Morsi's power grab a rare chance for Egypt's opposition (+video)
President Mohamed Morsi's elimination of most of the checks on his power has galvanized the fractured opposition. But they still lack a strategy for uniting.
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If opposition parties are unhappy with the constitution, they could start now to mobilize a vote against it, and also begin building the grassroots support necessary to increase their representation in the next parliament, says Hellyer. Parliamentary elections are scheduled to take place after the constitutional referendum, likely in mid-2013.Skip to next paragraph
In Pictures Egypt struggles for democracy
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"They've got a good nine to 12 months before parliamentary elections. The question is, are they going to take advantage of that?" says Hellyer. "If they really want to do this, they have to swallow their pride, accept this is a transitional phase of the revolution, which means you don't get to mark out your turf –you have to choose a strategic objective and focus on that. And once this is done you can go back to your little squabbles and ideological differences."
Unity already fragmenting
Mohamed Aboulghar, head of the secularist Egyptian Social Democratic Party (ESDP), says non-Islamist parties in Egypt are mobilizing their supporters today, bringing in busloads of party members from outside Cairo and calling all party supporters in the capital to come to Tahrir Square.
Opposition figures who attended a Saturday meeting agreed not to negotiate with the president or his administration unless he announces he is willing to cancel or significantly alter the constitutional declaration. They have turned down many attempts at dialogue, he says.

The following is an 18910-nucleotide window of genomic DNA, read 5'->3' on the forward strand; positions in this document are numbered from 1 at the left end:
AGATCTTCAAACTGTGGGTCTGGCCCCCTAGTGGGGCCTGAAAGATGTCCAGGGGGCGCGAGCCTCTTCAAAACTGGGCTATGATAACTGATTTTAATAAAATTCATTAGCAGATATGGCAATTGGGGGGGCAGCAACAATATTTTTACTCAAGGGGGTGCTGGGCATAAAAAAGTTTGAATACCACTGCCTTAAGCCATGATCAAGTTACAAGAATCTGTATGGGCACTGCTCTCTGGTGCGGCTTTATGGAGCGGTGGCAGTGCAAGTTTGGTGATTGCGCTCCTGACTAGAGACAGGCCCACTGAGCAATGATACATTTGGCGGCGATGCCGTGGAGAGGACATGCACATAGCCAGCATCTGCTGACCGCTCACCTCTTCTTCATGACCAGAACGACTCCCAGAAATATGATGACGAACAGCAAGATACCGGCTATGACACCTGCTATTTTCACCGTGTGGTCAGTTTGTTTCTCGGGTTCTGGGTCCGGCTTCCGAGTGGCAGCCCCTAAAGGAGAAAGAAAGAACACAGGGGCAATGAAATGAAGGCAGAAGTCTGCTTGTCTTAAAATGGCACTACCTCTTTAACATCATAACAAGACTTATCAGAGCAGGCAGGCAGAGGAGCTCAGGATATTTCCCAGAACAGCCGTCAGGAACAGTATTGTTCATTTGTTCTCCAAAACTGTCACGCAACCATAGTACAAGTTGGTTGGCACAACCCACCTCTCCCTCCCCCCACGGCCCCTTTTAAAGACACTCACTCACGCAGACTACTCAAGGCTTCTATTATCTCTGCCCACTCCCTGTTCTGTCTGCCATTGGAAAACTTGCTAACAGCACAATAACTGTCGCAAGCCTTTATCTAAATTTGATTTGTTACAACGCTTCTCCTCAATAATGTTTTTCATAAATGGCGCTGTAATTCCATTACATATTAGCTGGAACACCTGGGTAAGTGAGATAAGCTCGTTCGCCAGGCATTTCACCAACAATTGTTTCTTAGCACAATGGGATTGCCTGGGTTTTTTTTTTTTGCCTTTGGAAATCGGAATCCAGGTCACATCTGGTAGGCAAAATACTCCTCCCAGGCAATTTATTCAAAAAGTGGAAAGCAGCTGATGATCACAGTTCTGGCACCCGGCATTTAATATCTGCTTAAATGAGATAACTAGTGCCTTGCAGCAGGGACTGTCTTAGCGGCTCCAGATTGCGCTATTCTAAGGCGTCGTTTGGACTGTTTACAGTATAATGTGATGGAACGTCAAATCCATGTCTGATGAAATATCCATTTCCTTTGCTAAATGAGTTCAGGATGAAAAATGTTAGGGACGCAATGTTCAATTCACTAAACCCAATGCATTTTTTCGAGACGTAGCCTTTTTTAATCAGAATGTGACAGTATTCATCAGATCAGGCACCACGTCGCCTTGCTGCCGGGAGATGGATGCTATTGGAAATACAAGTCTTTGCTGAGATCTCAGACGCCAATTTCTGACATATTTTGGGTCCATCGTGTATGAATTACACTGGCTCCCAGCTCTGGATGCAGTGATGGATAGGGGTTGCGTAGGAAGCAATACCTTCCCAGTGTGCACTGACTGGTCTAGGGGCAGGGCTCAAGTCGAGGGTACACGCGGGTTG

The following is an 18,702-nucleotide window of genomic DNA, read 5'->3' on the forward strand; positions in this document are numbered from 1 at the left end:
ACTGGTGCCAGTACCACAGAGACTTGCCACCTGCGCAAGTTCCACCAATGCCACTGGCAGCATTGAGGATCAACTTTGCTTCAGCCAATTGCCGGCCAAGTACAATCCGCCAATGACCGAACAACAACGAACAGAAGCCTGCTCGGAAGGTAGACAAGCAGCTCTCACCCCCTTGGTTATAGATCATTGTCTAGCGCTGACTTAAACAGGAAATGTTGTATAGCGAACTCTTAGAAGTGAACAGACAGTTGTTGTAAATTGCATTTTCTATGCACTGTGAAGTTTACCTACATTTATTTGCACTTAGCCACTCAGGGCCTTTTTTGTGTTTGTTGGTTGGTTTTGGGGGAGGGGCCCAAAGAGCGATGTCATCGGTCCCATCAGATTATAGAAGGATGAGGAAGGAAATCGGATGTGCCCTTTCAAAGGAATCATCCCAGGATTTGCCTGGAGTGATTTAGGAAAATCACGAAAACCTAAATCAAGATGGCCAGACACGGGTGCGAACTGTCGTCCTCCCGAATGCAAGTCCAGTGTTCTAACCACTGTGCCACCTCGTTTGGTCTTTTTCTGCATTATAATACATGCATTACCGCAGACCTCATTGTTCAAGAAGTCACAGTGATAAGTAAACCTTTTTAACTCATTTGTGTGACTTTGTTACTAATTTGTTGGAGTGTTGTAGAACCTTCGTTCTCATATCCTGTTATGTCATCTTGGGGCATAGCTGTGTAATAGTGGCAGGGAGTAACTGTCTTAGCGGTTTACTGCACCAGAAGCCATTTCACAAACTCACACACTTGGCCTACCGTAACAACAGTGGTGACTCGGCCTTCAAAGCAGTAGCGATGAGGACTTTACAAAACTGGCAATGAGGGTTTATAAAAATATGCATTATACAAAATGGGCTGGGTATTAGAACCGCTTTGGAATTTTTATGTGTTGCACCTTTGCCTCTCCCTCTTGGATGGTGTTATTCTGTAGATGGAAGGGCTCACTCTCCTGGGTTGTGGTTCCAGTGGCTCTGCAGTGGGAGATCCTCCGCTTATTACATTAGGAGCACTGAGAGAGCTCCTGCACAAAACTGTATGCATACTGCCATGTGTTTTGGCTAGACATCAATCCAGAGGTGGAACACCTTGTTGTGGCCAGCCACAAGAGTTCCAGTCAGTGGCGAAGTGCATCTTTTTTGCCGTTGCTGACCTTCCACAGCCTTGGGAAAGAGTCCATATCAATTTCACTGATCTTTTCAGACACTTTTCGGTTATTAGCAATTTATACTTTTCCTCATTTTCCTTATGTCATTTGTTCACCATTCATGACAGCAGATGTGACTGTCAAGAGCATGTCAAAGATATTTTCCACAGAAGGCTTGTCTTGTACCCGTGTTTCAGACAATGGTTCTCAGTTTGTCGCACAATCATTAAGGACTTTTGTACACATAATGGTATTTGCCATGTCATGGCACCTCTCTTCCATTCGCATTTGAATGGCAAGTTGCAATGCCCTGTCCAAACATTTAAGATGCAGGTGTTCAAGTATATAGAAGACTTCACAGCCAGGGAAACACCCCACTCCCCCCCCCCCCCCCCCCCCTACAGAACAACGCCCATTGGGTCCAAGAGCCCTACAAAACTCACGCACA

Less than a week after Morsi's decree, some cracks are already appearing among the secular crowd. Some groups are angry that figures who were connected to Mubarak's regime are included in the coalition against Morsi's constitutional declaration. One such figure is Amr Moussa, a longtime foreign minister for Mubarak who left his administration a decade before the uprising.
Secular parties appear to be still in the discussion phase on long-term plans regarding the constitutional referendum and parliamentary elections, tasking a group to study whether the parties should oppose the new constitution in the referendum, or promote a boycott, Dr. Aboulghar says.
Aboulghar says the constitutional declaration took him by surprise because two weeks ago the president invited the leaders of all political parties that were elected to the last parliament to a meeting, and asked their opinions on how to solve the deadlock over the constitution.
"So he was very eager to find a solution, and he didn't open his mouth. He didn't have any comments, he just welcomed us and said 'I want to hear from you. What is your position on how can we sort out the problem?'"
The president's sudden decision to protect the constituent assembly from dissolution after he indicated a desire to seek consensus in the meeting is a sign that the Muslim Brotherhood, in which Morsi was a longtime leader, is dictating his decisions, says Aboulghar. Or perhaps he did not like the Aboulghar's suggestion – dissolving the assembly and starting over, a delay Morsi has indicated he thinks Egypt can't afford.
IN PICTURES – Egypt struggles for democracy